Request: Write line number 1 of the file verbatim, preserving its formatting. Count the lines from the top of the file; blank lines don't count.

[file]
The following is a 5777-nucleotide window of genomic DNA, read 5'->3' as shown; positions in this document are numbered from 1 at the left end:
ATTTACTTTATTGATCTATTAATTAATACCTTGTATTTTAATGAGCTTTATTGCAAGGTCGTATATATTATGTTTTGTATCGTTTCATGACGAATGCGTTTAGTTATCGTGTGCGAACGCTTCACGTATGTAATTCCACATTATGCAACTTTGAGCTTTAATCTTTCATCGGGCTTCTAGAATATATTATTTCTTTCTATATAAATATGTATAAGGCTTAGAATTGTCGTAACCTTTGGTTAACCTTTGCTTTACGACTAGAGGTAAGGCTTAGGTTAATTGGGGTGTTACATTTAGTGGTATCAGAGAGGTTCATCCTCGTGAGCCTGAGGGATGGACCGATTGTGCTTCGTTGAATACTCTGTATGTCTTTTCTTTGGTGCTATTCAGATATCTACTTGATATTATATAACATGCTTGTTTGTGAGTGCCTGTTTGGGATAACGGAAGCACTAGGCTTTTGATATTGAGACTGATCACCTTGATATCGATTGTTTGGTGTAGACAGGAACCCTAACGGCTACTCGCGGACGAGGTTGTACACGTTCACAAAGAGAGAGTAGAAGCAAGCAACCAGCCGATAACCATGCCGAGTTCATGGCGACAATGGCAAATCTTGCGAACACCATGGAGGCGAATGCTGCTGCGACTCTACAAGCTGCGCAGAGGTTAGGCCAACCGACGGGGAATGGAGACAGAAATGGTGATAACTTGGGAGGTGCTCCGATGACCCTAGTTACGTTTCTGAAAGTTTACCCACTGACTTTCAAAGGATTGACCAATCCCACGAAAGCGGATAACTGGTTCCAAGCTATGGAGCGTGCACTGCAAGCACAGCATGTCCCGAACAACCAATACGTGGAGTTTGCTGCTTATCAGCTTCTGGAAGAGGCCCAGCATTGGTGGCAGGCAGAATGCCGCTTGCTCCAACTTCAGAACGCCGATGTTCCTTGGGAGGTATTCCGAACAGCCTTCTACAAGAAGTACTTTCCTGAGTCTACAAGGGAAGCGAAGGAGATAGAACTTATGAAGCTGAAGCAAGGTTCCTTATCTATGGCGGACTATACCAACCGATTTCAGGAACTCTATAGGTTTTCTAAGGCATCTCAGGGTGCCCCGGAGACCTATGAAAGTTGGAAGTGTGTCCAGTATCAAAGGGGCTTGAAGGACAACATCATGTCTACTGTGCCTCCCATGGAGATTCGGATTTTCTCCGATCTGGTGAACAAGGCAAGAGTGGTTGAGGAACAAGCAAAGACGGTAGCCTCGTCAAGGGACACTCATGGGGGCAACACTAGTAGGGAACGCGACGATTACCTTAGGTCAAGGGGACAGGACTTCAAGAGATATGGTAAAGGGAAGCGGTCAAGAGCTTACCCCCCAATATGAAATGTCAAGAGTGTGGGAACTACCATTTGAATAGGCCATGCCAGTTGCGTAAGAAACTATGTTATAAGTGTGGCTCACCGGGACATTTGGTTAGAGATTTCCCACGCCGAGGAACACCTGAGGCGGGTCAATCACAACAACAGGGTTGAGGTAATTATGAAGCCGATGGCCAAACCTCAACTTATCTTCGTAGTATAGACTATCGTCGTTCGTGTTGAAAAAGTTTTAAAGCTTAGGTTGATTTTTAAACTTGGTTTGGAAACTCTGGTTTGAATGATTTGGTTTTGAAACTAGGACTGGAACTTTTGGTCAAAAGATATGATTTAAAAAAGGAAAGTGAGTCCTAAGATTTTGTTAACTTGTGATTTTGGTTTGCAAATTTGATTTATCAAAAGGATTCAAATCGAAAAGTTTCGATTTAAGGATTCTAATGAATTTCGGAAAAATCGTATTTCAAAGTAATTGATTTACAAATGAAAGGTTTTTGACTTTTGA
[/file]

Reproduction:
The following is a 5777-nucleotide window of genomic DNA, read 5'->3' as shown; positions in this document are numbered from 1 at the left end: